Over the past three decades, an increasing number of women have joined the legal profession. For 25 years, approximately 45% of law students have been women. In the last decade, women’s representation has approached 50%. But even with a record number of women recently nominated to the bench, women still make up only about 30% of active federal judges overall.
We are on the verge of changing those disappointing statistics. Right now, there are 14 female judicial nominees–seven of whom are ready for a vote. And other confirmations would increase racial and other sorely needed kinds of diversity on the courts as well. But the judicial confirmation process in the United States Senate has slowed to a crawl. Nominees are routinely waiting for months for confirmation votes, but when votes take place, the vast majority of nominees are confirmed by overwhelming margins, if not unanimously. Still, despite the backlog and the mounting number of judicial emergencies, only a handful of judges have been confirmed in 2012.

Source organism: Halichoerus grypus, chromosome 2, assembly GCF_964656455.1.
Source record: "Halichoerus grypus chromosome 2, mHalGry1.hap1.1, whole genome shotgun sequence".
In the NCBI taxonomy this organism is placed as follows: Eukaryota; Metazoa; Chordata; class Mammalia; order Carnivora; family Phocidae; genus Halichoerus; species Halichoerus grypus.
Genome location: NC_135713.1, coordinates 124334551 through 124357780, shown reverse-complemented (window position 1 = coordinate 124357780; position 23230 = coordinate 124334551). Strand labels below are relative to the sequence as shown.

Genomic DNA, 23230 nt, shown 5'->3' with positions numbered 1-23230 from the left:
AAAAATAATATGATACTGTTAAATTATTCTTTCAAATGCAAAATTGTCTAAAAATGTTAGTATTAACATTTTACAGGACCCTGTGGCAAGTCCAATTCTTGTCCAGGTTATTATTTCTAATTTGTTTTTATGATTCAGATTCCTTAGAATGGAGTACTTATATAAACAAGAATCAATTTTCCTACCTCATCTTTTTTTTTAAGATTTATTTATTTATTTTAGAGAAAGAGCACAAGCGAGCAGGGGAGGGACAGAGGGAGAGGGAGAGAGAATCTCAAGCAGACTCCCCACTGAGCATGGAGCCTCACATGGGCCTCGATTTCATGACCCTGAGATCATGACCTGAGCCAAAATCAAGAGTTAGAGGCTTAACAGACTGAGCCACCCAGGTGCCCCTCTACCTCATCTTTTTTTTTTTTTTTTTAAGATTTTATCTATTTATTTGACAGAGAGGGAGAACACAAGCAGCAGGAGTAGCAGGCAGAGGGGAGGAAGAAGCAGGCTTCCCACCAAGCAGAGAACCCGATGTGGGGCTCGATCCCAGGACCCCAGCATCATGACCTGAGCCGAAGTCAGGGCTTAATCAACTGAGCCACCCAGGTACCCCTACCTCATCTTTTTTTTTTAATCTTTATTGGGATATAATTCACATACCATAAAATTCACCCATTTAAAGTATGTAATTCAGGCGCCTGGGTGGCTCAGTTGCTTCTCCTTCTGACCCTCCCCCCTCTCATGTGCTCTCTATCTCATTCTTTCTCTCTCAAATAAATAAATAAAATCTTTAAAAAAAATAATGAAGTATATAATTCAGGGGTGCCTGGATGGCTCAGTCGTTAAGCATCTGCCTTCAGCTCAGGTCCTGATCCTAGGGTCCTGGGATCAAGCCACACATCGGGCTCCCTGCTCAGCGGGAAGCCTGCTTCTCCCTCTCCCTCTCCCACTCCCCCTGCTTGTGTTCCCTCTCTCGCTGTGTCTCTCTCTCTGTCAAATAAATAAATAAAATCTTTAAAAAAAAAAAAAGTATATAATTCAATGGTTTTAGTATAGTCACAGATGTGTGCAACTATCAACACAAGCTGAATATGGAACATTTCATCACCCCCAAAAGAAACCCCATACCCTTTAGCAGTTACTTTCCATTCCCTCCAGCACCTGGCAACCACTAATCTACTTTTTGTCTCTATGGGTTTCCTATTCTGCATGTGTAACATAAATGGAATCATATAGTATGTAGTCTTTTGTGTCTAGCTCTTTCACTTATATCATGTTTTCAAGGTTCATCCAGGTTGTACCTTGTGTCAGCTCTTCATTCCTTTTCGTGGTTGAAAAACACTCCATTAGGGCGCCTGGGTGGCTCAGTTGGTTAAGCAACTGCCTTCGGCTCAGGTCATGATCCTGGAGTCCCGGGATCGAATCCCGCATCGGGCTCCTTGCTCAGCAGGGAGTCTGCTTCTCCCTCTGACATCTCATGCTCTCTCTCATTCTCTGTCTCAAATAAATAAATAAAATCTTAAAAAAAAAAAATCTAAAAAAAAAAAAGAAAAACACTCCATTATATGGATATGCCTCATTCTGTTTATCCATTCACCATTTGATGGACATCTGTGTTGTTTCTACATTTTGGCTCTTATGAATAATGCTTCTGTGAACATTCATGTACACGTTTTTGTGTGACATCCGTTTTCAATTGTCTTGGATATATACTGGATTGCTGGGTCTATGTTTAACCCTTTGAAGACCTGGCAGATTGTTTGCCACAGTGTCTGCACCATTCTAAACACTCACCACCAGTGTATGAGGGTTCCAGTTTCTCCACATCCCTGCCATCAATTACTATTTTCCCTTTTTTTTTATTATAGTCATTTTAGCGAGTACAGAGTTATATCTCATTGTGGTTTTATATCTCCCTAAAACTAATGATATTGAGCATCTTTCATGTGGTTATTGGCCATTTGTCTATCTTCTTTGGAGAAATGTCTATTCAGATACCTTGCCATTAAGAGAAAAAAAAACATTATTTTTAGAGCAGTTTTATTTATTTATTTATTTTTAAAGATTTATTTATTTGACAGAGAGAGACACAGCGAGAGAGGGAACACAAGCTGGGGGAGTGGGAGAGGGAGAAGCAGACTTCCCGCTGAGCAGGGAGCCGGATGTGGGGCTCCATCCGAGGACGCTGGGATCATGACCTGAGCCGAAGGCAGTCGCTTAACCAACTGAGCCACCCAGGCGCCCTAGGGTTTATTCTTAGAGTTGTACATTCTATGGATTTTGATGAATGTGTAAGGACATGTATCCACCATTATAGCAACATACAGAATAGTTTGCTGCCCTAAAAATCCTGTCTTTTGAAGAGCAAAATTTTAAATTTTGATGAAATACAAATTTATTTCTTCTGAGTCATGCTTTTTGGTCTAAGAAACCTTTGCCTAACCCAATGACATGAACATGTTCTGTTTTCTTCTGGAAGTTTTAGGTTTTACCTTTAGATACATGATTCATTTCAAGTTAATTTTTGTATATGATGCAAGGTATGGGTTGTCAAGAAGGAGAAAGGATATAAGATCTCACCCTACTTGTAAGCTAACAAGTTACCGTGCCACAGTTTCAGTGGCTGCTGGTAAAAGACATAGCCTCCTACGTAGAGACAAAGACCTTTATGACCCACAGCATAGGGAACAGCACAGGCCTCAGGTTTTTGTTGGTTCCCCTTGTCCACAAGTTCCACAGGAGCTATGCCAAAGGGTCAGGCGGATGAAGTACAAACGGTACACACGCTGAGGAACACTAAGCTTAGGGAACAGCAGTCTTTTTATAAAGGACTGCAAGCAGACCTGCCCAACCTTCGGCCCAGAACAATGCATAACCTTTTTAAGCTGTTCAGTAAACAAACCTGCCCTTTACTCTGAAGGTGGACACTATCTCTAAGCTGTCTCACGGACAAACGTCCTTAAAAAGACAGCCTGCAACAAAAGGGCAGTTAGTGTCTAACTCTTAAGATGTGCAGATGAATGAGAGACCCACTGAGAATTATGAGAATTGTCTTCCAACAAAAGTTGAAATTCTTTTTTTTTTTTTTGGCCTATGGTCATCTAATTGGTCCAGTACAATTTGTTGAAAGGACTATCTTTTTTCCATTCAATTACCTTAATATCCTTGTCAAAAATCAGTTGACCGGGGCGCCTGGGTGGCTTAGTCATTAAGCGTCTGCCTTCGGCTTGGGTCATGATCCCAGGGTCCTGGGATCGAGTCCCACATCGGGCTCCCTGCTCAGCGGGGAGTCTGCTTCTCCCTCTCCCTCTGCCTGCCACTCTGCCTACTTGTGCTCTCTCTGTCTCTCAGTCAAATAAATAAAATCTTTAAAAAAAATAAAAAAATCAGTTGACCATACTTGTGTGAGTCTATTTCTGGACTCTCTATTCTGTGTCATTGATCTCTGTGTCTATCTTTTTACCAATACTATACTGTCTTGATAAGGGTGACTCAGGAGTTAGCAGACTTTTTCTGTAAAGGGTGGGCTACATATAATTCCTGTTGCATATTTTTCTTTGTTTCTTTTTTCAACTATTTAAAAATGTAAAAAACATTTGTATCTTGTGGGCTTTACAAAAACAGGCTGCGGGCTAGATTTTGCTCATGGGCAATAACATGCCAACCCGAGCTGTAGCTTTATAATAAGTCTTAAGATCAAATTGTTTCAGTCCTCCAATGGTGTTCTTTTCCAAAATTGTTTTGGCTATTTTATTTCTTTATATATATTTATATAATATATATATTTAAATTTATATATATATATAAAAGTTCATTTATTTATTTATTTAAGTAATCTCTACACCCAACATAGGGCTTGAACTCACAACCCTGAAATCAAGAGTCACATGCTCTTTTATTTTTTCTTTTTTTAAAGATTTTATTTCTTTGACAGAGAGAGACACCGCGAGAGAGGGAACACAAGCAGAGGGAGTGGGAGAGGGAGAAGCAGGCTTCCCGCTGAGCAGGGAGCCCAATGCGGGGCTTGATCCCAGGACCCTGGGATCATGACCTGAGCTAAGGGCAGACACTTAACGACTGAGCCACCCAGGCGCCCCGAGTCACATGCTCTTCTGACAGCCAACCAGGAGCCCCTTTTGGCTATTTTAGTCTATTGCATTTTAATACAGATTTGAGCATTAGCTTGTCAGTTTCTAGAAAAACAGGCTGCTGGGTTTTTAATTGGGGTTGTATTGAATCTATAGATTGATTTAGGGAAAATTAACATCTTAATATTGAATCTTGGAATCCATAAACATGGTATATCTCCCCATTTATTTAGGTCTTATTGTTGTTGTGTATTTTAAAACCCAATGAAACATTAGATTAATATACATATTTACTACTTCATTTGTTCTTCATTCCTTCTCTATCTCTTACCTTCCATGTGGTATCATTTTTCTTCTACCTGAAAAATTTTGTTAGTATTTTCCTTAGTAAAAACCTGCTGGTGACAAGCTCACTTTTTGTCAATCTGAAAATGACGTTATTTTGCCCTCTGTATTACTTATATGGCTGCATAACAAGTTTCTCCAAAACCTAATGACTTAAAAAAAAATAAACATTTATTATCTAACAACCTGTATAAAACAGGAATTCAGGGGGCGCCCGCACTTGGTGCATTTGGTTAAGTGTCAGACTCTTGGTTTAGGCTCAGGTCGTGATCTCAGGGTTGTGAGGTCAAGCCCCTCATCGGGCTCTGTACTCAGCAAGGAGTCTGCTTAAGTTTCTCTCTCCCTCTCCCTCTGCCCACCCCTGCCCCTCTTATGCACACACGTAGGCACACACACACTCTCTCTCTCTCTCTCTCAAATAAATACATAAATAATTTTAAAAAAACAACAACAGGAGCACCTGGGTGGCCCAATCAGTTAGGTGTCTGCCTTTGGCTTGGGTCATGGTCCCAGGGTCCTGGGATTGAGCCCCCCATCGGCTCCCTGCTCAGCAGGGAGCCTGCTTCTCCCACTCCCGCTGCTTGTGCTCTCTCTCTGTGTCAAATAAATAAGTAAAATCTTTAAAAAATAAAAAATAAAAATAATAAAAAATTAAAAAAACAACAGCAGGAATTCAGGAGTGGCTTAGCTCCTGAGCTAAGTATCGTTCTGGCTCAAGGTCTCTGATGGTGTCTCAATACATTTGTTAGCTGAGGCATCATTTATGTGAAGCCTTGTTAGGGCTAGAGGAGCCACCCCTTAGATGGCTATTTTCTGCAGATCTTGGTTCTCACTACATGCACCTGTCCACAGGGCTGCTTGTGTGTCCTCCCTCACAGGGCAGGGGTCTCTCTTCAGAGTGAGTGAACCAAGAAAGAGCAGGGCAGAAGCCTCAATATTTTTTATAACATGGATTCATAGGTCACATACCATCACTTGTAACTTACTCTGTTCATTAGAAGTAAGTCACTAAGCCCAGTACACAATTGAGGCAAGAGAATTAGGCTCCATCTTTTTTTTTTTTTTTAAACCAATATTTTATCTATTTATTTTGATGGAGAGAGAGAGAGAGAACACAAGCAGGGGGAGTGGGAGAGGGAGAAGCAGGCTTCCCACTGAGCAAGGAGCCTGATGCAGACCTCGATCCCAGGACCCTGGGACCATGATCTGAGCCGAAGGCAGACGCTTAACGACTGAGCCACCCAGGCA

Discuss What Can Be Done About the Judicial Vacancy Crisis With White House Counsel Kathy Ruemmler
On Tuesday, March 13 at 1:30 p.m. EDT, join White House Counsel Kathy Ruemmler, National Conference of Women’s Bar Associations President Cezy Collins, National Association of Women Lawyers Executive Board Member Deborah Froling and members of the women’s legal community from across the country in a special conference call. Please share this announcement with members of your women’s bar associations. Pre-registration is required.
This conference call is co-sponsored by the National Association of Women Lawyers, the National Conference of Women’s Bar Associations and the National Women’s Law Center.